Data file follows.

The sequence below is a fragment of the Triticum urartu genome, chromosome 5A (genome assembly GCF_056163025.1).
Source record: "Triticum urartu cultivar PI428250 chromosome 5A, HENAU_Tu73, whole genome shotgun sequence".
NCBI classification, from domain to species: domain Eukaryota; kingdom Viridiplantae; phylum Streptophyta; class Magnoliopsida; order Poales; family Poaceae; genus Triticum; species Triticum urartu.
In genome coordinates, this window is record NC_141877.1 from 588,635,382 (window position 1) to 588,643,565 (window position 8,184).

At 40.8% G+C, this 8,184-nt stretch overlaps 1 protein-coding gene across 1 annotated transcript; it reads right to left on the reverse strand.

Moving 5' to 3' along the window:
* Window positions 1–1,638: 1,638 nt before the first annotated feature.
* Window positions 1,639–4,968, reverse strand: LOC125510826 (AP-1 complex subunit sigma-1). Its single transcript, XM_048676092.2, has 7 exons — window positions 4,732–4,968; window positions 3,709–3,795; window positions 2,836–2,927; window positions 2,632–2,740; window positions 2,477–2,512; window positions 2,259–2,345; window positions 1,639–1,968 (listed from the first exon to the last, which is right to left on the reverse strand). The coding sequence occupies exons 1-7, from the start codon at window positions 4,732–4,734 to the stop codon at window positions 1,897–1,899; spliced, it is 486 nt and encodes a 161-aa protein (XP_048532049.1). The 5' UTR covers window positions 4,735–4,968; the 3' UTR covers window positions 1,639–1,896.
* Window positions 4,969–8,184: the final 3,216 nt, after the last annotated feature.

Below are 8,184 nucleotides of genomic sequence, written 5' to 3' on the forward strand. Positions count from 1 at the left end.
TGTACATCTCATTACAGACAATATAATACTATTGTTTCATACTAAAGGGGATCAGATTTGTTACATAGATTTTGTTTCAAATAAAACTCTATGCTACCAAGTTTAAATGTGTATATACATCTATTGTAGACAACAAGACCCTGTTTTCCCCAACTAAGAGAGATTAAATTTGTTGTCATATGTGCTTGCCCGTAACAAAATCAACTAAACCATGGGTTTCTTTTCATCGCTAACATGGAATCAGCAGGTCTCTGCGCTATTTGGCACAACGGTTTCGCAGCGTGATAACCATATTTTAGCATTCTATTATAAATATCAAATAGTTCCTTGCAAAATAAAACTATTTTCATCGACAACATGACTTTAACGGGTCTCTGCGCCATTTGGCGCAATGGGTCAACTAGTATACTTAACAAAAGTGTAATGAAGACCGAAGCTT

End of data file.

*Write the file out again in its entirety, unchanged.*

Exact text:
The sequence below is a fragment of the Triticum urartu genome, chromosome 5A (genome assembly GCF_056163025.1).
Source record: "Triticum urartu cultivar PI428250 chromosome 5A, HENAU_Tu73, whole genome shotgun sequence".
NCBI classification, from domain to species: domain Eukaryota; kingdom Viridiplantae; phylum Streptophyta; class Magnoliopsida; order Poales; family Poaceae; genus Triticum; species Triticum urartu.
In genome coordinates, this window is record NC_141877.1 from 588,635,382 (window position 1) to 588,643,565 (window position 8,184).

At 40.8% G+C, this 8,184-nt stretch overlaps 1 protein-coding gene across 1 annotated transcript; it reads right to left on the reverse strand.

Moving 5' to 3' along the window:
* Window positions 1–1,638: 1,638 nt before the first annotated feature.
* Window positions 1,639–4,968, reverse strand: LOC125510826 (AP-1 complex subunit sigma-1). Its single transcript, XM_048676092.2, has 7 exons — window positions 4,732–4,968; window positions 3,709–3,795; window positions 2,836–2,927; window positions 2,632–2,740; window positions 2,477–2,512; window positions 2,259–2,345; window positions 1,639–1,968 (listed from the first exon to the last, which is right to left on the reverse strand). The coding sequence occupies exons 1-7, from the start codon at window positions 4,732–4,734 to the stop codon at window positions 1,897–1,899; spliced, it is 486 nt and encodes a 161-aa protein (XP_048532049.1). The 5' UTR covers window positions 4,735–4,968; the 3' UTR covers window positions 1,639–1,896.
* Window positions 4,969–8,184: the final 3,216 nt, after the last annotated feature.

Below are 8,184 nucleotides of genomic sequence, written 5' to 3' on the forward strand. Positions count from 1 at the left end.
TGTACATCTCATTACAGACAATATAATACTATTGTTTCATACTAAAGGGGATCAGATTTGTTACATAGATTTTGTTTCAAATAAAACTCTATGCTACCAAGTTTAAATGTGTATATACATCTATTGTAGACAACAAGACCCTGTTTTCCCCAACTAAGAGAGATTAAATTTGTTGTCATATGTGCTTGCCCGTAACAAAATCAACTAAACCATGGGTTTCTTTTCATCGCTAACATGGAATCAGCAGGTCTCTGCGCTATTTGGCACAACGGTTTCGCAGCGTGATAACCATATTTTAGCATTCTATTATAAATATCAAATAGTTCCTTGCAAAATAAAACTATTTTCATCGACAACATGACTTTAACGGGTCTCTGCGCCATTTGGCGCAATGGGTCAACTAGTATACTTAACAAAAGTGTAATGAAGACCGAAGCTT